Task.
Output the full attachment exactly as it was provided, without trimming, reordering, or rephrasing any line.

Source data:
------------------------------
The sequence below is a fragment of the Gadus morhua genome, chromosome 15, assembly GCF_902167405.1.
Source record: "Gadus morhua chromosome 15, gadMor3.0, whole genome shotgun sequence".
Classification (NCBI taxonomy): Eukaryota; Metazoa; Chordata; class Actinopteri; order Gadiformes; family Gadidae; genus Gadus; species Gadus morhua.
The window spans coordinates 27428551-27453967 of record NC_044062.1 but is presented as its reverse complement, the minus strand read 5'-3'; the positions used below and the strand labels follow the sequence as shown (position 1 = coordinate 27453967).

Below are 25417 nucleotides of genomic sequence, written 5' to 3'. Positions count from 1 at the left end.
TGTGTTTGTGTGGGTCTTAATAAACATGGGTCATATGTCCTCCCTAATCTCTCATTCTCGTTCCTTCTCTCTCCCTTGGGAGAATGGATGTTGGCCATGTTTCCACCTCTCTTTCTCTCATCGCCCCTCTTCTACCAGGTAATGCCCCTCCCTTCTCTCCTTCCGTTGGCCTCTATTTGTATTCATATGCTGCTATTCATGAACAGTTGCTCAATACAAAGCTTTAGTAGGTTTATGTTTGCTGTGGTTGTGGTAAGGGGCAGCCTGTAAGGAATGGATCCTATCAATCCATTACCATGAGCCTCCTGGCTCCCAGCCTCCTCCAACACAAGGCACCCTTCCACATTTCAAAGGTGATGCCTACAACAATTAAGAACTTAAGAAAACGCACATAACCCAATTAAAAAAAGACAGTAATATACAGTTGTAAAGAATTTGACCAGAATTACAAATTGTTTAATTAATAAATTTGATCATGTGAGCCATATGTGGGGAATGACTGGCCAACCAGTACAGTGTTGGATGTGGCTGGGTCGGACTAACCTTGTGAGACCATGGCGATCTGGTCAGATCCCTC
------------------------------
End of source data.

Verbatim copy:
The sequence below is a fragment of the Gadus morhua genome, chromosome 15, assembly GCF_902167405.1.
Source record: "Gadus morhua chromosome 15, gadMor3.0, whole genome shotgun sequence".
Classification (NCBI taxonomy): Eukaryota; Metazoa; Chordata; class Actinopteri; order Gadiformes; family Gadidae; genus Gadus; species Gadus morhua.
The window spans coordinates 27428551-27453967 of record NC_044062.1 but is presented as its reverse complement, the minus strand read 5'-3'; the positions used below and the strand labels follow the sequence as shown (position 1 = coordinate 27453967).

Below are 25417 nucleotides of genomic sequence, written 5' to 3'. Positions count from 1 at the left end.
TGTGTTTGTGTGGGTCTTAATAAACATGGGTCATATGTCCTCCCTAATCTCTCATTCTCGTTCCTTCTCTCTCCCTTGGGAGAATGGATGTTGGCCATGTTTCCACCTCTCTTTCTCTCATCGCCCCTCTTCTACCAGGTAATGCCCCTCCCTTCTCTCCTTCCGTTGGCCTCTATTTGTATTCATATGCTGCTATTCATGAACAGTTGCTCAATACAAAGCTTTAGTAGGTTTATGTTTGCTGTGGTTGTGGTAAGGGGCAGCCTGTAAGGAATGGATCCTATCAATCCATTACCATGAGCCTCCTGGCTCCCAGCCTCCTCCAACACAAGGCACCCTTCCACATTTCAAAGGTGATGCCTACAACAATTAAGAACTTAAGAAAACGCACATAACCCAATTAAAAAAAGACAGTAATATACAGTTGTAAAGAATTTGACCAGAATTACAAATTGTTTAATTAATAAATTTGATCATGTGAGCCATATGTGGGGAATGACTGGCCAACCAGTACAGTGTTGGATGTGGCTGGGTCGGACTAACCTTGTGAGACCATGGCGATCTGGTCAGATCCCTC